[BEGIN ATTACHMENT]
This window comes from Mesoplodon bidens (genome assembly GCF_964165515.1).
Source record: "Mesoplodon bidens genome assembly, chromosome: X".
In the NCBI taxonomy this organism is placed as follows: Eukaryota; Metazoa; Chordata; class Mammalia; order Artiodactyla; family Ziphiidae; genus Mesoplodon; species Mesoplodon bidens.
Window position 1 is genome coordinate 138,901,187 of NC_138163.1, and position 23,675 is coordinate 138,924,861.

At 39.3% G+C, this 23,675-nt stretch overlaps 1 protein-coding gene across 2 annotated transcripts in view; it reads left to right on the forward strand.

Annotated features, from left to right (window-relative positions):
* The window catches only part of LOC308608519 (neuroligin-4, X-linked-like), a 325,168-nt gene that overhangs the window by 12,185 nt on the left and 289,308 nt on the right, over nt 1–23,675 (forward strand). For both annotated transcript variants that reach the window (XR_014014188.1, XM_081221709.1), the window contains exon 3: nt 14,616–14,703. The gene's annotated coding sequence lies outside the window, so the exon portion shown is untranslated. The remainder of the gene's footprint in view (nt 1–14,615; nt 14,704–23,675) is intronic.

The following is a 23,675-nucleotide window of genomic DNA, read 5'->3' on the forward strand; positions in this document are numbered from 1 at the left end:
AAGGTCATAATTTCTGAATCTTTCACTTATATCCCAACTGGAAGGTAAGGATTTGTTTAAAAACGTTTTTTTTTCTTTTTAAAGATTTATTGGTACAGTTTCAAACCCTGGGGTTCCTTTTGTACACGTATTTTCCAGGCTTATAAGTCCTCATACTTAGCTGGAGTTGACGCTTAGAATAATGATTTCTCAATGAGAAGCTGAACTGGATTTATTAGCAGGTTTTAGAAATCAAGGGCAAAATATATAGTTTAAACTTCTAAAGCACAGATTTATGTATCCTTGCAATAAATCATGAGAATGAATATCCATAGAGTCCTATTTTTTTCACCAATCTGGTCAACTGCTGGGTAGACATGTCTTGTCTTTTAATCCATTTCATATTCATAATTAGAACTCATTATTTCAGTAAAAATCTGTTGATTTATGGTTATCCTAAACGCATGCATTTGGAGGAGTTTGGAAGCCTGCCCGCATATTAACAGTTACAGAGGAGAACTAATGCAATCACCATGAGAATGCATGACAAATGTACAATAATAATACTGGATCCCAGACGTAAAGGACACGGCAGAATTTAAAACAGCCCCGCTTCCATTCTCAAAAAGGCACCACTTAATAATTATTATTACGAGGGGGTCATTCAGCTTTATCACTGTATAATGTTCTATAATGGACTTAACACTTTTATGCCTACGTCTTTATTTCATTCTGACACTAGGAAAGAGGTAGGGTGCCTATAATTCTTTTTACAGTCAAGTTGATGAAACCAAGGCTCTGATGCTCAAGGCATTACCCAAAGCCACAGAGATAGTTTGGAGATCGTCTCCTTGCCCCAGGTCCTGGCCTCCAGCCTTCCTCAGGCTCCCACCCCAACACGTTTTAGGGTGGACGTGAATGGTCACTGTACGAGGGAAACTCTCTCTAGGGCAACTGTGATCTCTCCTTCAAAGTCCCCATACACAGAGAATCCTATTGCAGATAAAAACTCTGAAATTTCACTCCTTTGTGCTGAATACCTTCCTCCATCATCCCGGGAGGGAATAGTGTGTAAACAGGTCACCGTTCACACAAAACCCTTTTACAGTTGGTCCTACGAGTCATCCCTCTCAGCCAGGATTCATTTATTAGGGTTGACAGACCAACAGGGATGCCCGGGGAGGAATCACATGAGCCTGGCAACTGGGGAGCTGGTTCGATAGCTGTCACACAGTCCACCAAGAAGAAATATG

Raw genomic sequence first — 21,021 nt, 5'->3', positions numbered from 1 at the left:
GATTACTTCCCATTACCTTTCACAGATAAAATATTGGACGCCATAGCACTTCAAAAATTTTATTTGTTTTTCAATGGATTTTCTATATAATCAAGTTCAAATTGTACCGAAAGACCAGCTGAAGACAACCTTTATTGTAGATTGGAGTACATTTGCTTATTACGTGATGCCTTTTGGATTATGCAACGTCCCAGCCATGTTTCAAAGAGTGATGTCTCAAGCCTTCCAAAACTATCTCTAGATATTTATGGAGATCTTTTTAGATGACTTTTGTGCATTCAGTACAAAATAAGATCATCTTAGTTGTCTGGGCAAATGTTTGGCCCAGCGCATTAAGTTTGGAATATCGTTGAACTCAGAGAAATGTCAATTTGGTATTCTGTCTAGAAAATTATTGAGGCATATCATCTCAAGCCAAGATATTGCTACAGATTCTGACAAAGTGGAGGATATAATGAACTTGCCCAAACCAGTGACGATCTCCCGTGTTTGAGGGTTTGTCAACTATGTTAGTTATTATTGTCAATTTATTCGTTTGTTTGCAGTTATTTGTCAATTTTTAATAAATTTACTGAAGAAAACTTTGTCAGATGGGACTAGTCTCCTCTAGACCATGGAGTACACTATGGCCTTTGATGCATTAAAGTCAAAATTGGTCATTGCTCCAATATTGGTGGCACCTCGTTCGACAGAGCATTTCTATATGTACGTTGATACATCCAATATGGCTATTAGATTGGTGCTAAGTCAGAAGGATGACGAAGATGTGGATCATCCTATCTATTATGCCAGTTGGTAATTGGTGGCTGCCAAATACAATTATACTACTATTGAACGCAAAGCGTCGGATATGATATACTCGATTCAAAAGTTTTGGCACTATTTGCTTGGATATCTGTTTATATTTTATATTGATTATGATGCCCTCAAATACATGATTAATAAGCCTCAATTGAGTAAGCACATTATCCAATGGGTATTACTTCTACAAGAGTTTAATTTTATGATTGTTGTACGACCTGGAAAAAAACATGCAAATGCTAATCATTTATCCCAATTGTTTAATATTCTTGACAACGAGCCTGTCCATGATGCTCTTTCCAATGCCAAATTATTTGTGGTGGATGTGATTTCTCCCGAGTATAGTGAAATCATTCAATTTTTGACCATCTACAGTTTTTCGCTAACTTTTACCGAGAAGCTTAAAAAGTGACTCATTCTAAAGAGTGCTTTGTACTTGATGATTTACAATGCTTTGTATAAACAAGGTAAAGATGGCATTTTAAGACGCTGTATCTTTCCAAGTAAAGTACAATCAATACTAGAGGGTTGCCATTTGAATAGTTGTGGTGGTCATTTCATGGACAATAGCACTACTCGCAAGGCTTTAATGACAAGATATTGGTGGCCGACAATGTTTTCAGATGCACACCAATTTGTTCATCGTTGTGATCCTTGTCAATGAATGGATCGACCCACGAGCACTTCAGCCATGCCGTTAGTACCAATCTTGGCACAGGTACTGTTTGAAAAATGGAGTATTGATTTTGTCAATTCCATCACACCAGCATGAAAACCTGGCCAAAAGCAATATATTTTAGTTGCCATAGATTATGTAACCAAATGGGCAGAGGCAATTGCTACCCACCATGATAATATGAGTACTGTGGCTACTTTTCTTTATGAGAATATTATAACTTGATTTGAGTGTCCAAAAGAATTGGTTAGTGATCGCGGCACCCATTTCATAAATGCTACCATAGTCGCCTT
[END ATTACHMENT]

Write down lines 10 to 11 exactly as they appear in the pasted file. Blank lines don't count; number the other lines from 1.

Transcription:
Raw genomic sequence first — 21,021 nt, 5'->3', positions numbered from 1 at the left:
GATTACTTCCCATTACCTTTCACAGATAAAATATTGGACGCCATAGCACTTCAAAAATTTTATTTGTTTTTCAATGGATTTTCTATATAATCAAGTTCAAATTGTACCGAAAGACCAGCTGAAGACAACCTTTATTGTAGATTGGAGTACATTTGCTTATTACGTGATGCCTTTTGGATTATGCAACGTCCCAGCCATGTTTCAAAGAGTGATGTCTCAAGCCTTCCAAAACTATCTCTAGATATTTATGGAGATCTTTTTAGATGACTTTTGTGCATTCAGTACAAAATAAGATCATCTTAGTTGTCTGGGCAAATGTTTGGCCCAGCGCATTAAGTTTGGAATATCGTTGAACTCAGAGAAATGTCAATTTGGTATTCTGTCTAGAAAATTATTGAGGCATATCATCTCAAGCCAAGATATTGCTACAGATTCTGACAAAGTGGAGGATATAATGAACTTGCCCAAACCAGTGACGATCTCCCGTGTTTGAGGGTTTGTCAACTATGTTAGTTATTATTGTCAATTTATTCGTTTGTTTGCAGTTATTTGTCAATTTTTAATAAATTTACTGAAGAAAACTTTGTCAGATGGGACTAGTCTCCTCTAGACCATGGAGTACACTATGGCCTTTGATGCATTAAAGTCAAAATTGGTCATTGCTCCAATATTGGTGGCACCTCGTTCGACAGAGCATTTCTATATGTACGTTGATACATCCAATATGGCTATTAGATTGGTGCTAAGTCAGAAGGATGACGAAGATGTGGATCATCCTATCTATTATGCCAGTTGGTAATTGGTGGCTGCCAAATACAATTATACTACTATTGAACGCAAAGCGTCGGATATGATATACTCGATTCAAAAGTTTTGGCACTATTTGCTTGGATATCTGTTTATATTTTATATTGATTATGATGCCCTCAAATACATGATTAATAAGCCTCAATTGAGTAAGCACATTATCCAATGGGTATTACTTCTACAAGAGTTTAATTTTATGATTGTTGTACGACCTGGAAAAAAACATGCAAATGCTAATCATTTATCCCAATTGTTTAATATTCTTGACAACGAGCCTGTCCATGATGCTCTTTCCAATGCCAAATTATTTGTGGTGGATGTGATTTCTCCCGAGTATAGTGAAATCATTCAATTTTTGACCATCTACAGTTTTTCGCTAACTTTTACCGAGAAGCTTAAAAAGTGACTCATTCTAAAGAGTGCTTTGTACTTGATGATTTACAATGCTTTGTATAAACAAGGTAAAGATGGCATTTTAAGACGCTGTATCTTTCCAAGTAAAGTACAATCAATACTAGAGGGTTGCCATTTGAATAGTTGTGGTGGTCATTTCATGGACAATAGCACTACTCGCAAGGCTTTAATGACAAGATATTGGTGGCCGACAATGTTTTCAGATGCACACCAATTTGTTCATCGTTGTGATCCTTGTCAATGAATGGATCGACCCACGAGCACTTCAGCCATGCCGTTAGTACCAATCTTGGCACAGGTACTGTTTGAAAAATGGAGTATTGATTTTGTCAATTCCATCACACCAGCATGAAAACCTGGCCAAAAGCAATATATTTTAGTTGCCATAGATTATGTAACCAAATGGGCAGAGGCAATTGCTACCCACCATGATAATATGAGTACTGTGGCTACTTTTCTTTATGAGAATATTATAACTTGATTTGAGTGTCCAAAAGAATTGGTTAGTGATCGCGGCACCCATTTCATAAATGCTACCATAGTCGCCTT